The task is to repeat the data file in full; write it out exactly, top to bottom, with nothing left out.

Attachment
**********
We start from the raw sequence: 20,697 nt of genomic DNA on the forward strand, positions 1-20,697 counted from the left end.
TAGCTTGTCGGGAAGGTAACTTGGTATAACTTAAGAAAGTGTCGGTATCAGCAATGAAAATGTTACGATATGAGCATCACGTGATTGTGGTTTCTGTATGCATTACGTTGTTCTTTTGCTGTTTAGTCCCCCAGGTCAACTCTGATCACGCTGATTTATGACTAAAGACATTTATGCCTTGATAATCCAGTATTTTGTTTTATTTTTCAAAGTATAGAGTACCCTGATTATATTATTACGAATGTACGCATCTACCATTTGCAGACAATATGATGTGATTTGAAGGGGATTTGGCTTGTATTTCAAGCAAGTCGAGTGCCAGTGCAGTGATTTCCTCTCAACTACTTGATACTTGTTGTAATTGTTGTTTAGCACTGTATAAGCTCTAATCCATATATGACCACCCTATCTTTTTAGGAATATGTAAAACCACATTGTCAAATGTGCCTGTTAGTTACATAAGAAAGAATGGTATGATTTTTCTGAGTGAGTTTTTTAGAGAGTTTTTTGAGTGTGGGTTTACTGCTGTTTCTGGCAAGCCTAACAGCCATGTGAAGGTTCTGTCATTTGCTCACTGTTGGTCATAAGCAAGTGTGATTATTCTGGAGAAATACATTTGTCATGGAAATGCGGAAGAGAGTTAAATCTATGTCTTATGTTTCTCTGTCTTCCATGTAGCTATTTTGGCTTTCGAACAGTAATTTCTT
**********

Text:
We start from the raw sequence: 20,697 nt of genomic DNA on the forward strand, positions 1-20,697 counted from the left end.
TAGCTTGTCGGGAAGGTAACTTGGTATAACTTAAGAAAGTGTCGGTATCAGCAATGAAAATGTTACGATATGAGCATCACGTGATTGTGGTTTCTGTATGCATTACGTTGTTCTTTTGCTGTTTAGTCCCCCAGGTCAACTCTGATCACGCTGATTTATGACTAAAGACATTTATGCCTTGATAATCCAGTATTTTGTTTTATTTTTCAAAGTATAGAGTACCCTGATTATATTATTACGAATGTACGCATCTACCATTTGCAGACAATATGATGTGATTTGAAGGGGATTTGGCTTGTATTTCAAGCAAGTCGAGTGCCAGTGCAGTGATTTCCTCTCAACTACTTGATACTTGTTGTAATTGTTGTTTAGCACTGTATAAGCTCTAATCCATATATGACCACCCTATCTTTTTAGGAATATGTAAAACCACATTGTCAAATGTGCCTGTTAGTTACATAAGAAAGAATGGTATGATTTTTCTGAGTGAGTTTTTTAGAGAGTTTTTTGAGTGTGGGTTTACTGCTGTTTCTGGCAAGCCTAACAGCCATGTGAAGGTTCTGTCATTTGCTCACTGTTGGTCATAAGCAAGTGTGATTATTCTGGAGAAATACATTTGTCATGGAAATGCGGAAGAGAGTTAAATCTATGTCTTATGTTTCTCTGTCTTCCATGTAGCTATTTTGGCTTTCGAACAGTAATTTCTT